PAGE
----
The phenomenon of nuclear magnetic resonance was first observed in 1946, and it has been routinely applied in organic chemistry since about 1960. It has grown enormously in power and versatility since that time, conspicuously since the late 1970s with the introduction of Fourier transform (FT) NMR spectroscopy on a routine basis. NMR spectroscopy has grown so fast that it has become a scientific discipline in its own right, and this technology has been widely applied in chemistry and biology. Experiments in both solution and solid-state are extensively performed.
Some atomic nuclei have a nuclear spin (I), and the presence of a spin makes these nuclei behave rather like bar magnets. In the presence of an applied magnetic field the nuclear magnets can orient themselves in 2I + 1 ways. The most common nuclei observed in NMR experiments, including 1H, 13C, 15N, 19F, and 31P, have spins of Ω. These nuclei, therefore, can take up one of two orientations, a low energy orientation parallel to the applied field, and high energy orientation opposed to the applied field. The difference in energy is given by
where is the gyromagnetic ratio (a proportionality constant, differing for each nucleus, which essentially measures the strength of the nuclear magnets) and B0 is the strength of the applied magnetic field. The number of nuclei in the low energy state and the number in the high energy state will differ by an amount determined by the Boltzmann distribution:
The NMR absorption is then a consequence of transitions between these two energy levels, stimulated by the applied radio (RF) frequency field. To extend this picture to include the bulk description of the experiment, we need to consider the motions of the nuclear magnets more thoroughly. The nuclear angular momentum J and the magnetic moment µ arising from it can both be represented as vectors, and the constant of the proportionality between them has been introduced previously as gyromagnetic ratio . The interaction of the nuclear magnetic moment and angular momentum with the applied field B0 can be expressed in classical terms by the equation
The solution of this differential equation is an analog to the motion of a gyroscope. In a magnetic field the axis of the angular momentum precesses around the direction of the field. A single nucleus, then, gives rise to a magnetic moment which rotates at some speed around the applied field; this is reffered to as the Larmor frequency of the nucleus, and is just its NMR absorption frequency :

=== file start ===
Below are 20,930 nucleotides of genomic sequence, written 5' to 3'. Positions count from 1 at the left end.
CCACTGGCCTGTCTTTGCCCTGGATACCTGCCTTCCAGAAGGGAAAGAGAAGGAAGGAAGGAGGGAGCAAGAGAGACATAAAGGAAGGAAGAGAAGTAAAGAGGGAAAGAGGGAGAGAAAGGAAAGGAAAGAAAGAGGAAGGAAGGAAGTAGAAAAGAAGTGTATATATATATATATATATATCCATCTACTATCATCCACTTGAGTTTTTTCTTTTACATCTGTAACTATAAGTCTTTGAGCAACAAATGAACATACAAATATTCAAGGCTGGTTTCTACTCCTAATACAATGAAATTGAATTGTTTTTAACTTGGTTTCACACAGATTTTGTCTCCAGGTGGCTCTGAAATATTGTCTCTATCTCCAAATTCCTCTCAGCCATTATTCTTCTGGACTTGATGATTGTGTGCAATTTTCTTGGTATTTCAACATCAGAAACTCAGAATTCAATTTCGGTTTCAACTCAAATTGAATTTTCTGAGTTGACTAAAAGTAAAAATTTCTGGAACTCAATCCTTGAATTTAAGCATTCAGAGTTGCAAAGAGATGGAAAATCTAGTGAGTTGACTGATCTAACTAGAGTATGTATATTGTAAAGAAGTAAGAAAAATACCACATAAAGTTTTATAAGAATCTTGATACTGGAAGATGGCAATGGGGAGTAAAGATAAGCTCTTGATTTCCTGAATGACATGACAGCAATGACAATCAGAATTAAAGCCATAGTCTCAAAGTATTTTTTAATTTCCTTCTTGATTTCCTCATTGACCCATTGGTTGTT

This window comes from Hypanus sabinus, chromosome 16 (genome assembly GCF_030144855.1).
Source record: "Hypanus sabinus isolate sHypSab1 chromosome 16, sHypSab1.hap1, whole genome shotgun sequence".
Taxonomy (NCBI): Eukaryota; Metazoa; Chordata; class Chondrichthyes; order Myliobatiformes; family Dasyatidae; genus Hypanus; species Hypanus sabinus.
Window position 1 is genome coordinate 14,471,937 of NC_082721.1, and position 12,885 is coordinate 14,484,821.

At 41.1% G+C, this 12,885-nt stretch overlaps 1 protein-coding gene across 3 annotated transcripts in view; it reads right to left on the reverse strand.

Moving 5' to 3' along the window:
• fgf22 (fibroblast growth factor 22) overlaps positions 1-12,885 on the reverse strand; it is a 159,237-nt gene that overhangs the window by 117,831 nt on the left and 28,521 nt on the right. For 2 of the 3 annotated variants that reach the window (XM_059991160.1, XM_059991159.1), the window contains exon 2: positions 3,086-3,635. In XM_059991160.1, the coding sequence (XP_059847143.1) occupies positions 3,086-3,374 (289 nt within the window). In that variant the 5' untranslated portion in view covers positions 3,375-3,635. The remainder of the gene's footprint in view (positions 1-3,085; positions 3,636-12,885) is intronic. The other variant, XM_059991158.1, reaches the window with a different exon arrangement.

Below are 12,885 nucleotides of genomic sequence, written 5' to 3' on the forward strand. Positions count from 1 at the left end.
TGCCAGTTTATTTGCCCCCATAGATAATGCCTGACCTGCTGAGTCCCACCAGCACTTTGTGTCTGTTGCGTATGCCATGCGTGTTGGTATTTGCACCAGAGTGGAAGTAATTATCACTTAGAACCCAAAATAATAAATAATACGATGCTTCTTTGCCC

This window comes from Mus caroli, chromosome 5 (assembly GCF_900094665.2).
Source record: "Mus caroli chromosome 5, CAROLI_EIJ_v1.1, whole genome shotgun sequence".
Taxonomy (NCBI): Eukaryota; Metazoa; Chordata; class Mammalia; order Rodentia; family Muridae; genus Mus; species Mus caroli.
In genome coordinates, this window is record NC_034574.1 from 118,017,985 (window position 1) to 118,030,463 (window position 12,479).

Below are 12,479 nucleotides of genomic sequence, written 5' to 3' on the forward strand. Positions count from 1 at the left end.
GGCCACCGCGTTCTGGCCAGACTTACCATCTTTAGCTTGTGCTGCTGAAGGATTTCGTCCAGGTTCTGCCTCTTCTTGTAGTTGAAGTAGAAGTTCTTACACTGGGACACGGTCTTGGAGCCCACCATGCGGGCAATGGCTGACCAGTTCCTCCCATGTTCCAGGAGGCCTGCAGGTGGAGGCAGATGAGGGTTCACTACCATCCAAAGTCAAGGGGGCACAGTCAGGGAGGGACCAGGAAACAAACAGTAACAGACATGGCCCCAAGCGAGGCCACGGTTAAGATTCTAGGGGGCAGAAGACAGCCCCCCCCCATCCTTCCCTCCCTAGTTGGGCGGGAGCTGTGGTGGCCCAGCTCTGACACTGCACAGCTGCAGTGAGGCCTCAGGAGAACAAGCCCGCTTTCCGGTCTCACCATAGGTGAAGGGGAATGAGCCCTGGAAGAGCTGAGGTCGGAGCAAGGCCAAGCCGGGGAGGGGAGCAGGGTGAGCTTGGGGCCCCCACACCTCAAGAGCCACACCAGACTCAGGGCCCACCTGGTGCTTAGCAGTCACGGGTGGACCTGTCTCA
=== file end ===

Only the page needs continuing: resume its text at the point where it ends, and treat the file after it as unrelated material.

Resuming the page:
When the applied RF field matches the Larmor frequency at which the nuclear magnets naturally precess in the magnetic field B0, some of the nuclei are promoted from the low energy state to the high energy state, and increases. The Larmor frequency is dependent upon both the applied field strength and the nature of the nucleus in question.
In modern NMR experiments, the RF signal is applied as a single powerful pulse, which effectively covers the whole frequency range and lasts a time (tp) typically of a few microseconds. This pulse generates an oscillating magnetic field (B1) along the x axis, at the right angles to the applied magnetic field (B0) which is defined as being along the z axis. The effect of the pulse is to tip the magnetization through an angle given by:
Commonly, the time (tp) is chosen so that is 90°, and such pulses are called pulses. The magnetization, disturbed from its orientation along the z axis, precesses in the xy plane, generating an oscillating signal, which is to be picked up by a receiver coil. This signal is called the free induction decay (FID) and is a complicated wave pattern decaying away to zero. The decay takes place because the individual nuclei relax, though interaction with local fluctuating magnetic fields, back to their equilibrium states. Fourier transformation (FT) of the FID, which is said to be in the time domain, converts it into a spectrum, which is said to be in the frequency domain. The frequency domain spectrum is the normal NMR spectrum we are to observe.
The most commonly encountered nuclei with I = ±½ in organic chemistry and biological NMR are 1H, 13C, <sup15N, 19F, 29Si, and 31P. The common nuclei with I = 0, 12C and 16O, are completely inactive. Nuclei with spins I > ½ are called quadrupolar nuclei. 2H and 14N nuclei have spins of I = 1. Many other nuclei, 17O and 13Na as examples, have even higher spin numbers.
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